The Most Effective Tick Repellents for Humans (and Dogs), According to Science
The U.S. Centers of Disease Control and Prevention warn that the incidence of tick-borne diseases continue to increase, following last year’s news that the number of insect-borne diseases in the United States has tripled since 2014. And the summer months are when you’re most susceptible, because “as the weather gets better, tick numbers rise,” according to Dr. Thomas Daniels, who studies ticks at Fordham University’s Louis Calder Center. If you’ve been in the woods and are worried about a tick bite, start by checking your ankles. “Ticks start low and crawl up,” says Dr. Thomas N. Mather, director of the University of Rhode Island’s Center for Vector-Borne Disease and its Tick Encounter Resource Center. “So if they get to the top of your head, it’s not that they fell out of a tree. Instead, they’ve crawled all the way up your body.”
Read the full article by Maxine Builder and Dominique Pariso on NY Mag's website here.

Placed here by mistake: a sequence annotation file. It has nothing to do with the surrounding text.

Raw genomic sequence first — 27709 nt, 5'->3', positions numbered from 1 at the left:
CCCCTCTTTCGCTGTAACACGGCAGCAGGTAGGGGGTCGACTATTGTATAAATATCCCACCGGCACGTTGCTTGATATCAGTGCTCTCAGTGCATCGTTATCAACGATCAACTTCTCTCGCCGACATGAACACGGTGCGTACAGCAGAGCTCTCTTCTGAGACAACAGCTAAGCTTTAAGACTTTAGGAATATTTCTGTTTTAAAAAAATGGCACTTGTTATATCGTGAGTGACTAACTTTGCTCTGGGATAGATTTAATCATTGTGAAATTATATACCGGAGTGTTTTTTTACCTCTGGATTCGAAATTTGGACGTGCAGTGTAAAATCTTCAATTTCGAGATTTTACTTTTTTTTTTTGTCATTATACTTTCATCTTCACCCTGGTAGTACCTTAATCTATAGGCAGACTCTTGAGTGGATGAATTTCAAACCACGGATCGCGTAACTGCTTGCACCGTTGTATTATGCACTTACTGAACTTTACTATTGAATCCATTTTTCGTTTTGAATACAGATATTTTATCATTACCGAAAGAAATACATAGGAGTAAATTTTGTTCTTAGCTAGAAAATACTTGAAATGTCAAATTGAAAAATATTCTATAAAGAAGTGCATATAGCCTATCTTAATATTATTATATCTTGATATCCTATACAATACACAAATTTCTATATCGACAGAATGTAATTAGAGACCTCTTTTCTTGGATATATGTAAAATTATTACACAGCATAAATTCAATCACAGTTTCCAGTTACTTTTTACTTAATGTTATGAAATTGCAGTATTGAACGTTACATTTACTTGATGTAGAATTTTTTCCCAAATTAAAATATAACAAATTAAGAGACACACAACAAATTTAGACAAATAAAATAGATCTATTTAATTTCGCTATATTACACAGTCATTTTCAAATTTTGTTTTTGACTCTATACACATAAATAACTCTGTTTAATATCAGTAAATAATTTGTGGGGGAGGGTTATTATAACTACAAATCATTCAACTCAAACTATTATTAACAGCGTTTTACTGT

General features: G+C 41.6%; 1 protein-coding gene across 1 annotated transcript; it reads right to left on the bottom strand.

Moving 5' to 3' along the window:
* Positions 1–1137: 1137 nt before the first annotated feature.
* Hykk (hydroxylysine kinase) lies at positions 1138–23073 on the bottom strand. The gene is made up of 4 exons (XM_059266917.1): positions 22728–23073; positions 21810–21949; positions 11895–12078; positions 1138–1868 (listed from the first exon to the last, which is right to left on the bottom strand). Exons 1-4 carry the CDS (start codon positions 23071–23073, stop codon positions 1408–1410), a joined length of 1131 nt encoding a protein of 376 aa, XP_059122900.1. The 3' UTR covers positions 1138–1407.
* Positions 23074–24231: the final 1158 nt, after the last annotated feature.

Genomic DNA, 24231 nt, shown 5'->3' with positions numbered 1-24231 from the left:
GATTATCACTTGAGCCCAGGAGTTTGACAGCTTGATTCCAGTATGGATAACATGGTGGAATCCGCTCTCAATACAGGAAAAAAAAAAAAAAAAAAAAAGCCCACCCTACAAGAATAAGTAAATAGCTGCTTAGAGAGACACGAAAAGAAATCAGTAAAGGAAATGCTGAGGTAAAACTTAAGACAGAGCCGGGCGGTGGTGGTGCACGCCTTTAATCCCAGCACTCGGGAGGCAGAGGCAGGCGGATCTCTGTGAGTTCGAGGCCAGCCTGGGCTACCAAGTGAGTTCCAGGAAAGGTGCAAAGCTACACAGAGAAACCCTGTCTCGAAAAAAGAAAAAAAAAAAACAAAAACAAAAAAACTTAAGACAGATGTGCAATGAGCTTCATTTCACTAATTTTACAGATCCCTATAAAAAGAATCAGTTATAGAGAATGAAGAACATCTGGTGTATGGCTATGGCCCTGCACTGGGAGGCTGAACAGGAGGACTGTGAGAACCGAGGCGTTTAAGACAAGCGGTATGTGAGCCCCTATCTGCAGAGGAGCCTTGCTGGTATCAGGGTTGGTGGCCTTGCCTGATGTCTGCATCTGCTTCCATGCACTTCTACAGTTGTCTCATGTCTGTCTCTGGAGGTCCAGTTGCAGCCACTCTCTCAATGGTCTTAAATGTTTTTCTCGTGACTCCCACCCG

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Sawyer Insect Repellent is a versatile picaridin spray recommended by the Center for Disease Control (CDC) as safe and effective for most people. Our testers liked the evaporating smell and how the spray feels once it dries.
Insects and arachnids that bite in self-defense instead of to feed -- such as yellow jackets, bees, wasps, hornets, certain ants or spiders -- cannot be repelled with insect repellents.
The number of bug-borne diseases is increasing, according to the Centers for Disease Control and Prevention. And the number of places they're spreading to is also on the rise.
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